Fire is an incredibly unpredictable force of nature and not something to be taken lightly.
~any sane human being
Don’t EVER use gasoline (or kerosene or diesel) in an effort to burn plants, piles of brush or anything else for that matter outside your house.
~Southern advice to folks in other regions
In a recent BBC Future article, journalist David Robson explored the possibility that humanity may have reached “peak intelligence” and that “human intellectual potential may actually be declining.” According to researchers, along with our rise in manipulating more complex forms of technology, there’s been a fall in critical thinking skills. As if the American political scene wasn’t evidence enough of this phenomenon, I personally experienced such a lapse in common sense while visiting the USA in April.
Convenience vs environmental and personal safety
America’s DIY culture, along with large, intensely landscaped tracts of suburban and rural land, have opened the door to many an accident just waiting to happen. When facing a battle with tough, razor sharp foliage, many gardeners (especially in the American South) forgo the scraped arms and burn back some plants in the fall or early spring. While burning dead plants is an often faster, labor-saving method of disposal when compared to cutting and hauling brush away, the health and environmental risks far outweigh any possible benefits. Trust me. I unwittingly did the research for you on this one.
when common sense takes a vacation
So it was that on April 22 while visiting my Sisters (and yes, they are a proper noun) in North Carolina, I used gasoline in an effort to set alight a large pampas grass plant. The still-green foliage didn’t want to burn, so I did the ‘logical’ (NOT!) thing and added more gas while being too close to the plant. An unseen spark lay smoldering within the grassy mound. Instantaneously, a flaming whoosh like dragon’s breath flashed from the bottom of the plant and onto my pants.
In another stroke of ‘what was I thinking’, I was wearing a pair of loose-fitting poly/cotton sweat pants, not practical work clothing that would have provided some degree of protection. So what happened next?
The fight or flight response
Any of you who have experienced intense ‘fight or flight’ situations know that your brain and other body systems react instinctively in such life or death situations. As the flames spread to and climbed up the right leg of my pants, I fled away from the flames emanating from the bush. In the distance, I heard a voice saying “drop and roll,” a voice which I heeded. Thank you Sister!
I found myself on the ground realizing that simply rolling was not going to put out the flames. It was clear to me that the fabric content of my pants made them highly flammable. Now, here, lying on the grass in a neighbor’s back yard, my mind told me the only thing to do was get them off my body ASAP. To accomplish this, my tennis shoes–which I’d laced quite securely that day (don’t want any falls now, do we?)–had to come off first.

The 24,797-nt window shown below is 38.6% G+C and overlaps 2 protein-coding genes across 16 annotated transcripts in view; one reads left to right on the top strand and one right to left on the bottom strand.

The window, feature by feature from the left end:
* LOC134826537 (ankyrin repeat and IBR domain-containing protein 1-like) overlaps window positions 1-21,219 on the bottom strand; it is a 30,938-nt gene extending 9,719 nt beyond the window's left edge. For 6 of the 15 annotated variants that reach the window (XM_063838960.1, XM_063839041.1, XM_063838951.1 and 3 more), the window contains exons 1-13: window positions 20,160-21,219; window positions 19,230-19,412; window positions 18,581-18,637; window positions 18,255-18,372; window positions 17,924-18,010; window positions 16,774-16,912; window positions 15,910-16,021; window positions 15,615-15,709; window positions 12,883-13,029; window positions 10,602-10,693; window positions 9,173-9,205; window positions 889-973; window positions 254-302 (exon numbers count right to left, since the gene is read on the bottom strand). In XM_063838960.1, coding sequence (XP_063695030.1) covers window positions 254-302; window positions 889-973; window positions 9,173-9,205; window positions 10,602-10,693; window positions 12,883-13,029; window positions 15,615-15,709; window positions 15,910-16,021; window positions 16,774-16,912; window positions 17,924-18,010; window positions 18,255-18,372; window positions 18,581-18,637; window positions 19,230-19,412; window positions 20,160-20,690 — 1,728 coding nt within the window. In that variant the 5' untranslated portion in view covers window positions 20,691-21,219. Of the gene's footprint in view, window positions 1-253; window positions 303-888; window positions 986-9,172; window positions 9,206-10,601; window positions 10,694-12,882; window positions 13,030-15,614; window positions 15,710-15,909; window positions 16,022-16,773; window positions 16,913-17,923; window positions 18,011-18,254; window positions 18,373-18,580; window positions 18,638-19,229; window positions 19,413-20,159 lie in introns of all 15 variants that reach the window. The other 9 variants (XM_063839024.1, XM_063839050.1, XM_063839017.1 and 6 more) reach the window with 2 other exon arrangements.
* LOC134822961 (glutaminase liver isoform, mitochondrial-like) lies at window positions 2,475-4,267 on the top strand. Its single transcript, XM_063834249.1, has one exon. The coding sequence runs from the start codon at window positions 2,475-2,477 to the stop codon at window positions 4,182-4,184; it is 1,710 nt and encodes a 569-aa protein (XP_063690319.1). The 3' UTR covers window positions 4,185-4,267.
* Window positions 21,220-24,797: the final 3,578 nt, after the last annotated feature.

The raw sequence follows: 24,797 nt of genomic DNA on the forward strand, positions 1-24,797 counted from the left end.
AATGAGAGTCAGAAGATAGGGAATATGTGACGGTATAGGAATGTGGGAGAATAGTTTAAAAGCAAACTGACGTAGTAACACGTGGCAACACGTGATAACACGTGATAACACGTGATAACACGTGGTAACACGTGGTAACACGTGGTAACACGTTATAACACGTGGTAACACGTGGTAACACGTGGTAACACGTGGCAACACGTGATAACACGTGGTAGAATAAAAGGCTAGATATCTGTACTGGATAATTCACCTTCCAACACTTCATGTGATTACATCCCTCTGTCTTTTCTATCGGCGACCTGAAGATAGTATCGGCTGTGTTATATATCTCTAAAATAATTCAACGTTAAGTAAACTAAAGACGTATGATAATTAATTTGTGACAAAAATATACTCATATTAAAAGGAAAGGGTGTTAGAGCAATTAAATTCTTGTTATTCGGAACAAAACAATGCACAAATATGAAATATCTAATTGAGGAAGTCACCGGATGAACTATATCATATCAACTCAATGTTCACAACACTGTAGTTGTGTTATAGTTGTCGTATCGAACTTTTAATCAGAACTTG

Again, reacting on instinct, I quickly pushed the pants down using my left foot/shoe and right hand until they were against my right shoe. I then began kicking furiously with my left foot/shoe until the right shoe and flaming pants were away from my body.
I jumped up (yes, like a gymnast completing an Olympic routine), glanced at the melted flesh on my right leg, and headed toward the house–prancing in my untouched underwear–while the neighbor and my Sister rushed toward me in an effort to help. A powerful rush of adrenaline had assumed control of all bodily functions as I set my sights on getting medical care.
Let me repeat this again for the foolhardy or those who have a bit of pyromania lurking within: Gasoline is–DUH!–very unstable when combined with a spark or flame and completely unpredictable!
Two months of recuperation and contemplation followed. I will spare you the details of preventing burn infection and dealing with the excruciating pain as skin and nerve cells have continued to restore themselves. Just as my life was changed by two major car accidents when I was in my 20s, this has been yet another experience that will forever color the person I’m still becoming. To put it mildly, my empathy for burn victims has certainly been heightened.
Almost three months have passed since the accident and I was well enough to return to Colombia last week. I’m eternally grateful for the excellent care my two wonderful Sisters gave their very independent brother. Most of all, I realize how VERY lucky I am that I wasn’t burned more seriously.
I certainly don’t feel like a victim. Instead, I feel incredibly fortunate to have done something very stupid and survived mostly intact.